Can open source content make money?

In an economics of abundance control shifts from sellers' agents to buyers' agents, with the savings going entirely to the consumers of content, and less money available to the creators. Is this inevitable?

The secret of open source, as opposed to FOSS, is that it has a business model.

But what about content?

The question is asked directly by Matt Yglesias, normally a political blogger, in discussing the recent Wired package which includes a feature on LonelyGirl15, a hit YouTube video series.

In the past, a popular television show or a popular album or a popular film or a popular distribution channel guaranteed you vast sums of money. In the future, that just may not be the case. The very most popular things will generate some income, enough to live off of and continue financing new projects, but not the sort of gigantic windfalls associated with 20th century media hits. And lots of other things -- including reasonably popular ones -- will only generate trivial levels of income.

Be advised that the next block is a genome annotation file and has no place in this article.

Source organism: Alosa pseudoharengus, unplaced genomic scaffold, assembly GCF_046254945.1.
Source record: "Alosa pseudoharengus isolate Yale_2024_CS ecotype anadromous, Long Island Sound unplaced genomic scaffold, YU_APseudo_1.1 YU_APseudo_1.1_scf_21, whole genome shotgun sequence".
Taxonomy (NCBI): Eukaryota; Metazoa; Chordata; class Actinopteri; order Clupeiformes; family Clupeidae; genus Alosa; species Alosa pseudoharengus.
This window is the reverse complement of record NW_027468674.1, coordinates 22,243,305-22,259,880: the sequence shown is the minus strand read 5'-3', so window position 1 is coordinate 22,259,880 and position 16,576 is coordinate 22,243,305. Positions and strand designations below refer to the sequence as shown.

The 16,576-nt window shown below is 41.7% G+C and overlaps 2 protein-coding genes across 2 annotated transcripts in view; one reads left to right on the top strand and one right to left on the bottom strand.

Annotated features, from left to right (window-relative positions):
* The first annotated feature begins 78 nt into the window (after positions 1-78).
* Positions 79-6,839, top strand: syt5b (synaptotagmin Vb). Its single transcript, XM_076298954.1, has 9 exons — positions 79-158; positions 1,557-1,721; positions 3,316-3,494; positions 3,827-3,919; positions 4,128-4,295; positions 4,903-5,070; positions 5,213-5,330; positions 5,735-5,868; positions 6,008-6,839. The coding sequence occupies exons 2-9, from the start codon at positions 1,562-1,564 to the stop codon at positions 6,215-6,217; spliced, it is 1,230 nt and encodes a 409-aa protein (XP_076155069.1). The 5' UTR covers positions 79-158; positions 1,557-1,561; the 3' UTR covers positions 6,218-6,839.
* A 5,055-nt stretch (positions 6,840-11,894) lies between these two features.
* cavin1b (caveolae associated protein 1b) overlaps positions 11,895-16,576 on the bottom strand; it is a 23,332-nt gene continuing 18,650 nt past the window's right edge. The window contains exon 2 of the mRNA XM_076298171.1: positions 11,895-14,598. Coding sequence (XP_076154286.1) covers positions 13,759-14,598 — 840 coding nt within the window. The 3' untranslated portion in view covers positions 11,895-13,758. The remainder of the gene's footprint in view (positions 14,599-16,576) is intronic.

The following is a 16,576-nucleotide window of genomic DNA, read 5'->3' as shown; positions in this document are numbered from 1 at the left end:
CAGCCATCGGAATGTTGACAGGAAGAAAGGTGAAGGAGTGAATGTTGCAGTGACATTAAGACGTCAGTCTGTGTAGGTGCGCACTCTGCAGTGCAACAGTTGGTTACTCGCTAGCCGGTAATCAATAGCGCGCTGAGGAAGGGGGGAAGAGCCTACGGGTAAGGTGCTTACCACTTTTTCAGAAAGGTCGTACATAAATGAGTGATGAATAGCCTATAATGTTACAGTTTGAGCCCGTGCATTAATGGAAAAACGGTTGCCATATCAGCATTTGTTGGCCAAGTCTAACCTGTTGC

It is this compresson of income for the creators of content which is at the heart of the pushback against open source I see every day in the comments on this blog.

I have written about the Internet since 1985, and I have seen this compression first-hand. In an economics of abundance control shifts from sellers' agents to buyers' agents, with the savings going entirely to the consumers of content, and less money available to the creators.

Is this inevitable? What does this mean for open source and Internet business models?